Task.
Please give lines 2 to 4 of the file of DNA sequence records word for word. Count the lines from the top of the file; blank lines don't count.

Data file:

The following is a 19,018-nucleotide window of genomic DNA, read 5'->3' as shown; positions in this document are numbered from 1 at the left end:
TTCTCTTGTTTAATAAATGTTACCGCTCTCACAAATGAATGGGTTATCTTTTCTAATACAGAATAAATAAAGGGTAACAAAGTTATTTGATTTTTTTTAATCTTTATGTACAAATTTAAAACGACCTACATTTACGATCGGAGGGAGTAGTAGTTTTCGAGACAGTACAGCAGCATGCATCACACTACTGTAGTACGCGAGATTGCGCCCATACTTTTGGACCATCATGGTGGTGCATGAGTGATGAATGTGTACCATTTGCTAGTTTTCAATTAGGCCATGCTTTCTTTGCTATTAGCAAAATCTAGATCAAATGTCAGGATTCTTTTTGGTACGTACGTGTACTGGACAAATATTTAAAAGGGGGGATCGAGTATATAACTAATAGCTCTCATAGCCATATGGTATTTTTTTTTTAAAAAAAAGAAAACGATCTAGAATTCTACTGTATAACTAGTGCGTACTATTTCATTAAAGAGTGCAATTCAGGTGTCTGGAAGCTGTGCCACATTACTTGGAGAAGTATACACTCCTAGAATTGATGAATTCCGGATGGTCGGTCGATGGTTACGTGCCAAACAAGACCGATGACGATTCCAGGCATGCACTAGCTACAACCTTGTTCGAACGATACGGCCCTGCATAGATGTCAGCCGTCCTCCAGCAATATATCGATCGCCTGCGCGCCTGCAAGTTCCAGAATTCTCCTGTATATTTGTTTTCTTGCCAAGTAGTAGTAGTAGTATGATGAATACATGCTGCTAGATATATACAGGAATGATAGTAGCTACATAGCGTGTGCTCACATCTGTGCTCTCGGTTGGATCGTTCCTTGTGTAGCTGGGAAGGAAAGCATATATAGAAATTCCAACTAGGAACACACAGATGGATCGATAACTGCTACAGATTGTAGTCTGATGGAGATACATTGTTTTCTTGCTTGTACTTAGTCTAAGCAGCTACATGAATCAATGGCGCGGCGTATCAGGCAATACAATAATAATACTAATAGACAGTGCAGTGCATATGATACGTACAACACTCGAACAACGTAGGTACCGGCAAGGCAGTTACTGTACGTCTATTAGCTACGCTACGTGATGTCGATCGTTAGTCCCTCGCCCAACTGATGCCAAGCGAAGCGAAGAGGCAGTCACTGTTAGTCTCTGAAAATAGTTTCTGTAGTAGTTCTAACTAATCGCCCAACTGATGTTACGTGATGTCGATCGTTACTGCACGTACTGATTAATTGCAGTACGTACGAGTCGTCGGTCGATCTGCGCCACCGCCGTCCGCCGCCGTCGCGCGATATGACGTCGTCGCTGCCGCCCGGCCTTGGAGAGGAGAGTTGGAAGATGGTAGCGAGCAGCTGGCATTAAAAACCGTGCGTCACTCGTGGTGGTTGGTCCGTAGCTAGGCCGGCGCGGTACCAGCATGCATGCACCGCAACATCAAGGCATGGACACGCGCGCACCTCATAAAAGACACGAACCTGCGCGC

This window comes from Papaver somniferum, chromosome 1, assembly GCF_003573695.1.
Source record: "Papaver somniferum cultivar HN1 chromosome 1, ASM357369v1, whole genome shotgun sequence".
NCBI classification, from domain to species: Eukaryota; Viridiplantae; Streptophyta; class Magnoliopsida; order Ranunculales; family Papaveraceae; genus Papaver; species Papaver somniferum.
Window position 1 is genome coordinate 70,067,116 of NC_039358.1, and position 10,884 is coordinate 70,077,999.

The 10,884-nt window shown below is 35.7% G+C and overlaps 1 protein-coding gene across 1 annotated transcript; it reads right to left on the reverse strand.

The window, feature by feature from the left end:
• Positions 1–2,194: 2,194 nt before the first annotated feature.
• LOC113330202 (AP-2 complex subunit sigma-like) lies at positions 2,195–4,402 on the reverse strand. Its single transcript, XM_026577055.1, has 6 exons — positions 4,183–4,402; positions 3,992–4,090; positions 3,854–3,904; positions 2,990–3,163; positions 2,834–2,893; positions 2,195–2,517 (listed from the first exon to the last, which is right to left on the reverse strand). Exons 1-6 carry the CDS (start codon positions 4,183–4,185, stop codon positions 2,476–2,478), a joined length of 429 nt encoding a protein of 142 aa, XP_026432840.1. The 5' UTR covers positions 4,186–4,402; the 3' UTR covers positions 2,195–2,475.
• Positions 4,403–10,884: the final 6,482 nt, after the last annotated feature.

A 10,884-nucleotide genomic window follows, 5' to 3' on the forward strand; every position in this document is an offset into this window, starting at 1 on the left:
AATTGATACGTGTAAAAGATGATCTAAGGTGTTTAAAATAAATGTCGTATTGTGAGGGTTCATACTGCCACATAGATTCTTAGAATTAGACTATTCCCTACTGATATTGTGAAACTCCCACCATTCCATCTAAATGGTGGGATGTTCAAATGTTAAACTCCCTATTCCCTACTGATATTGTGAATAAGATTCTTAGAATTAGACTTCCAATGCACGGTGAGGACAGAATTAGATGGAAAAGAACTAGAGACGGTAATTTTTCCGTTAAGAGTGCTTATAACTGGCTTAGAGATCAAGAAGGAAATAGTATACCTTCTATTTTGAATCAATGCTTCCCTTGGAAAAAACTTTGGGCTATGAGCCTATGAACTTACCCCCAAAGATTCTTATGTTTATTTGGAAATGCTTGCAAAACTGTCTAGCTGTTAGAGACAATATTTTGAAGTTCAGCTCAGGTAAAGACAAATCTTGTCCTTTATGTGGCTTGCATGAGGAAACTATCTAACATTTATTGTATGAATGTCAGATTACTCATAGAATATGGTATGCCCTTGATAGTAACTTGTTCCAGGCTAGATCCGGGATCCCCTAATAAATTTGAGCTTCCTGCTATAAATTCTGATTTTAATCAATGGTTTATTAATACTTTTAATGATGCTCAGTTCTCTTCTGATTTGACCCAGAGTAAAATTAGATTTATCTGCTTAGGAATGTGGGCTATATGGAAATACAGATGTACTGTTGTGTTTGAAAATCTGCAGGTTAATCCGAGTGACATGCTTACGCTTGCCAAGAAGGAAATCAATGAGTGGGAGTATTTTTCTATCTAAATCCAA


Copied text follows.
TTCTCTTGTTTAATAAATGTTACCGCTCTCACAAATGAATGGGTTATCTTTTCTAATACAGAATAAATAAAGGGTAACAAAGTTATTTGATTTTTTTTAATCTTTATGTACAAATTTAAAACGACCTACATTTACGATCGGAGGGAGTAGTAGTTTTCGAGACAGTACAGCAGCATGCATCACACTACTGTAGTACGCGAGATTGCGCCCATACTTTTGGACCATCATGGTGGTGCATGAGTGATGAATGTGTACCATTTGCTAGTTTTCAATTAGGCCATGCTTTCTTTGCTATTAGCAAAATCTAGATCAAATGTCAGGATTCTTTTTGGTACGTACGTGTACTGGACAAATATTTAAAAGGGGGGATCGAGTATATAACTAATAGCTCTCATAGCCATATGGTATTTTTTTTTTAAAAAAAAGAAAACGATCTAGAATTCTACTGTATAACTAGTGCGTACTATTTCATTAAAGAGTGCAATTCAGGTGTCTGGAAGCTGTGCCACATTACTTGGAGAAGTATACACTCCTAGAATTGATGAATTCCGGATGGTCGGTCGATGGTTACGTGCCAAACAAGACCGATGACGATTCCAGGCATGCACTAGCTACAACCTTGTTCGAACGATACGGCCCTGCATAGATGTCAGCCGTCCTCCAGCAATATATCGATCGCCTGCGCGCCTGCAAGTTCCAGAATTCTCCTGTATATTTGTTTTCTTGCCAAGTAGTAGTAGTAGTATGATGAATACATGCTGCTAGATATATACAGGAATGATAGTAGCTACATAGCGTGTGCTCACATCTGTGCTCTCGGTTGGATCGTTCCTTGTGTAGCTGGGAAGGAAAGCATATATAGAAATTCCAACTAGGAACACACAGATGGATCGATAACTGCTACAGATTGTAGTCTGATGGAGATACATTGTTTTCTTGCTTGTACTTAGTCTAAGCAGCTACATGAATCAATGGCGCGGCGTATCAGGCAATACAATAATAATACTAATAGACAGTGCAGTGCATATGATACGTACAACACTCGAACAACGTAGGTACCGGCAAGGCAGTTACTGTACGTCTATTAGCTACGCTACGTGATGTCGATCGTTAGTCCCTCGCCCAACTGATGCCAAGCGAAGCGAAGAGGCAGTCACTGTTAGTCTCTGAAAATAGTTTCTGTAGTAGTTCTAACTAATCGCCCAACTGATGTTACGTGATGTCGATCGTTACTGCACGTACTGATTAATTGCAGTACGTACGAGTCGTCGGTCGATCTGCGCCACCGCCGTCCGCCGCCGTCGCGCGATATGACGTCGTCGCTGCCGCCCGGCCTTGGAGAGGAGAGTTGGAAGATGGTAGCGAGCAGCTGGCATTAAAAACCGTGCGTCACTCGTGGTGGTTGGTCCGTAGCTAGGCCGGCGCGGTACCAGCATGCATGCACCGCAACATCAAGGCATGGACACGCGCGCACCTCATAAAAGACACGAACCTGCGCGC

This window comes from Papaver somniferum, chromosome 1, assembly GCF_003573695.1.
Source record: "Papaver somniferum cultivar HN1 chromosome 1, ASM357369v1, whole genome shotgun sequence".